Bere Court
Pangbourne, Berkshire

Bere Court is the manor house of Pangbourne, situated some way south-west of this small town. The origin of the name is unknown, although some connection with the De La Bere family - who were Sheriffs of Berkshire in the early 14th century - is likely.

The Court was one of the chief manors belonging to Reading Abbey and the Abbots used it as a Summer Residence. They had a fine mansion on the site with a private chapel and many secret underground chambers, some of which still survive. It was apparently to one of these that the last Abbot, Hugh Faringdon, was tracked down by the Royal Commissioners and dragged back to Reading for execution in 1539. Afterwards, it was the main home of a prominent Tudor military-man, Sir John Davis. He settled here after having been pardoned for conspiring to overthrow Queen Elizabeth I.

The present building is an early Georgian brick house of seven bays, retaining some interesting heraldic glass of the 17th century. It was probably built for John Breedon, the Sheriff of Berkshire who died in 1711. His family had purchased the manor in 1671 and continued there until about the 1890s when they sold up to a De La Bere! It was only occasionally rented out to tenants, one of whom was the Hurst-born 6th Duke of Marlborough, who kept bees in the tower folly up on the hill (now part of Pangbourne College).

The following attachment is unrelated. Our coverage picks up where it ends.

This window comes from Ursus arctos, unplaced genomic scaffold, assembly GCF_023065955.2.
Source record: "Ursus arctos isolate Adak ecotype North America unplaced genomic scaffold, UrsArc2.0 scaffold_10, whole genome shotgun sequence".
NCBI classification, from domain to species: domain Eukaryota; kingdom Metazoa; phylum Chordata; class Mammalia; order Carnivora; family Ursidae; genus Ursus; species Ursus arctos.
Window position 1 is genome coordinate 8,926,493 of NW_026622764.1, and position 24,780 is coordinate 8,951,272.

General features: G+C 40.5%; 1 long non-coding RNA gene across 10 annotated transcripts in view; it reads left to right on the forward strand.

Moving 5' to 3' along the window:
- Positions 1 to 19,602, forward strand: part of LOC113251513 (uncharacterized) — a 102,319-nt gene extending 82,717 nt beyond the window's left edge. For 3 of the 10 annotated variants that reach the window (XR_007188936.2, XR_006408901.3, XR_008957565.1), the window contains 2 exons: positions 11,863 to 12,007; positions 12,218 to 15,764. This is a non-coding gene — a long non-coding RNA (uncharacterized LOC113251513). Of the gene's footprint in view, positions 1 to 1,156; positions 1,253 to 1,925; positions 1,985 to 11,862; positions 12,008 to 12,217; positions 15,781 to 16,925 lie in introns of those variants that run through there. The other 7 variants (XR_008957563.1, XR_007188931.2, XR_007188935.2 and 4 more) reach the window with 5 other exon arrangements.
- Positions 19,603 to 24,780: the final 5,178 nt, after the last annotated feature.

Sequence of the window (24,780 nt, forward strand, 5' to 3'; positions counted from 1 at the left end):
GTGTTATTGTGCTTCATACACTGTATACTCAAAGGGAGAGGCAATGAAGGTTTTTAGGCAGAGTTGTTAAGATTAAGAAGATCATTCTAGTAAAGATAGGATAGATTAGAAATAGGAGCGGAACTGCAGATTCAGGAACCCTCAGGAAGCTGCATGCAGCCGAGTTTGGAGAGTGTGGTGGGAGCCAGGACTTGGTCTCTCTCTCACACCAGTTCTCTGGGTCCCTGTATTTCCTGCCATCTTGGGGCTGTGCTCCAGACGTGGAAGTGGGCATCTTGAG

Bere Court is a private residence. It can, however, be glimpsed across the fields from some of the surrounding lanes.

 

 

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